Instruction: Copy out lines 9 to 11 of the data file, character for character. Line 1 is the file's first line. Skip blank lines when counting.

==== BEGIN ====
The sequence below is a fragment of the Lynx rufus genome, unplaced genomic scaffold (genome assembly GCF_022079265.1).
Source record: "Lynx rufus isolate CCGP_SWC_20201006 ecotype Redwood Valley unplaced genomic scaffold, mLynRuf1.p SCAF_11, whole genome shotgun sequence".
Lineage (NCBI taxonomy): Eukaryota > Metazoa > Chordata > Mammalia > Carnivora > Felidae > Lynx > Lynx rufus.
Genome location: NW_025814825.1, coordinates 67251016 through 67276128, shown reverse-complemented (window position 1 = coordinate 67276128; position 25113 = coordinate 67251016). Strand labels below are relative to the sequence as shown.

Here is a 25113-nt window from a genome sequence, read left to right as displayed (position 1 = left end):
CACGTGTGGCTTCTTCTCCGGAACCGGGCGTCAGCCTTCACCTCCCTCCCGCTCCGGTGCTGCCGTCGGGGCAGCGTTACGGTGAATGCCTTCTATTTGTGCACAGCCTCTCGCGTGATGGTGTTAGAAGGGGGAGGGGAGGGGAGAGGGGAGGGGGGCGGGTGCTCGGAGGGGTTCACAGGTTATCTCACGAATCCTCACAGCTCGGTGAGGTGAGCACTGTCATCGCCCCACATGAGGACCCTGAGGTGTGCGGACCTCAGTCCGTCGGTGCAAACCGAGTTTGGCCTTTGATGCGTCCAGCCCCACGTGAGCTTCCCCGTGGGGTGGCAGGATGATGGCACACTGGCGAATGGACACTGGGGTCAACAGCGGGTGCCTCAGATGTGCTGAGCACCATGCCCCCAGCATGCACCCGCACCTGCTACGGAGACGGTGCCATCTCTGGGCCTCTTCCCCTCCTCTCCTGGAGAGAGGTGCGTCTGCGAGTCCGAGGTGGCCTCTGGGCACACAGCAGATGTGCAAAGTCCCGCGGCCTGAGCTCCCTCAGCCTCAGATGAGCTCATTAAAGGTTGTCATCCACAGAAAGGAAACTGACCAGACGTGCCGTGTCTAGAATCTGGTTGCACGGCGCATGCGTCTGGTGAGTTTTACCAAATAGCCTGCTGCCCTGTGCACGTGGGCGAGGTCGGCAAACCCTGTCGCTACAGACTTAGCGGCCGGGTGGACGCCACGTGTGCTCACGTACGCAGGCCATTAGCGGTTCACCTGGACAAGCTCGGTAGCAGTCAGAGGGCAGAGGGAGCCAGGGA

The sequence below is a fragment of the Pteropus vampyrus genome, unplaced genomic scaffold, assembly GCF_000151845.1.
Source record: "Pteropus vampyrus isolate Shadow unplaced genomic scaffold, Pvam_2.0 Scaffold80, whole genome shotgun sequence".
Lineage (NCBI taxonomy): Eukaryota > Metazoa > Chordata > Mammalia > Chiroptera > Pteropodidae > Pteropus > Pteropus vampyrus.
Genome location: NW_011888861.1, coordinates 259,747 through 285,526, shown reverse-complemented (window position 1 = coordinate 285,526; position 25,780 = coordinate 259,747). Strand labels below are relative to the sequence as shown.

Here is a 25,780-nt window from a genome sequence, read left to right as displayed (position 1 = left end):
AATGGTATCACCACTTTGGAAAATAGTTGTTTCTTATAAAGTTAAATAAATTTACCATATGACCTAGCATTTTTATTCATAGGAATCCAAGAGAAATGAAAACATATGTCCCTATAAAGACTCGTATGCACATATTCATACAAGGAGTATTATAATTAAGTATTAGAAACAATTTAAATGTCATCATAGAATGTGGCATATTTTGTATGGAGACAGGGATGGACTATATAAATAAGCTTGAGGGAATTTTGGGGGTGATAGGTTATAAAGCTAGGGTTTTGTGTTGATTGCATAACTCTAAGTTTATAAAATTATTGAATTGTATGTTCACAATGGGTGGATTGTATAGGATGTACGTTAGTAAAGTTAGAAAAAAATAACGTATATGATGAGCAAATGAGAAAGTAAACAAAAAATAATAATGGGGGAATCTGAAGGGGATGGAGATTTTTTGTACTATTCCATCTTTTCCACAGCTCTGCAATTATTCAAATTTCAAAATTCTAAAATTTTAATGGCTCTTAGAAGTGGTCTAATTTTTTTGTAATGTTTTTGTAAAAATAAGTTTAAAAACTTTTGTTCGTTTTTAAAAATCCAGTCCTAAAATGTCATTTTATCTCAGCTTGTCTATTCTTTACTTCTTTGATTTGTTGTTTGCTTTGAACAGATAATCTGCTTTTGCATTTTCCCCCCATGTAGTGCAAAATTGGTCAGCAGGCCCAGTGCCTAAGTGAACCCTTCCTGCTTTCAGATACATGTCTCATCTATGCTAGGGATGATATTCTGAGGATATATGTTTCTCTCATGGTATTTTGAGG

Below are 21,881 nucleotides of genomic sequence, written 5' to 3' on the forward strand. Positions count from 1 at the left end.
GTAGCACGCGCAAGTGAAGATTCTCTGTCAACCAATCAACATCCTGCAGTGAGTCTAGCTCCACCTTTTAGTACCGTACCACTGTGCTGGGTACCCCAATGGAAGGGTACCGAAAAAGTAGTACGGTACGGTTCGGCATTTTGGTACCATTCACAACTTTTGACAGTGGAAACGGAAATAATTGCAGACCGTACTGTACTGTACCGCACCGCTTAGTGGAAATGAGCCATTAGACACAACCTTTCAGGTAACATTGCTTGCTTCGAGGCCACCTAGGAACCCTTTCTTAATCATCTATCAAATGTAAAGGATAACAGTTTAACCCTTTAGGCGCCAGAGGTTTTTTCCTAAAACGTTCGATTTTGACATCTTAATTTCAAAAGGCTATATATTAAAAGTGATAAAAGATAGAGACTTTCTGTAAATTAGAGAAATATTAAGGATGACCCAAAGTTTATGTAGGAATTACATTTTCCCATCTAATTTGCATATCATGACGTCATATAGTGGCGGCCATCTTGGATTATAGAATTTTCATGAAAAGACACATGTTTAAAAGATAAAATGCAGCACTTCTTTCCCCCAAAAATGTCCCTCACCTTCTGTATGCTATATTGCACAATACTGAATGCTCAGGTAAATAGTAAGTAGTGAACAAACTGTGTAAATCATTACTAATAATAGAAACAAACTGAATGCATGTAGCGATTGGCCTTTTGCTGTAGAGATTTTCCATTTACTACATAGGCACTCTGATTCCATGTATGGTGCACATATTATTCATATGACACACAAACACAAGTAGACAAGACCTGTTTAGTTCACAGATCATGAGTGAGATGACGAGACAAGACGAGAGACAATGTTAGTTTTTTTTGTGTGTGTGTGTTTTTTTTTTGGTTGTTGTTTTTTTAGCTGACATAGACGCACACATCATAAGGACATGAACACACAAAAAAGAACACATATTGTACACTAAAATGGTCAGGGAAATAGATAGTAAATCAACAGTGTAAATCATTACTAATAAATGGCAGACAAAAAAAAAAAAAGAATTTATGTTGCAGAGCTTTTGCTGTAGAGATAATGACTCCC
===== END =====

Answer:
Lineage (NCBI taxonomy): Eukaryota > Metazoa > Chordata > Mammalia > Chiroptera > Pteropodidae > Pteropus > Pteropus vampyrus.
Genome location: NW_011888861.1, coordinates 259,747 through 285,526, shown reverse-complemented (window position 1 = coordinate 285,526; position 25,780 = coordinate 259,747). Strand labels below are relative to the sequence as shown.

Here is a 25,780-nt window from a genome sequence, read left to right as displayed (position 1 = left end):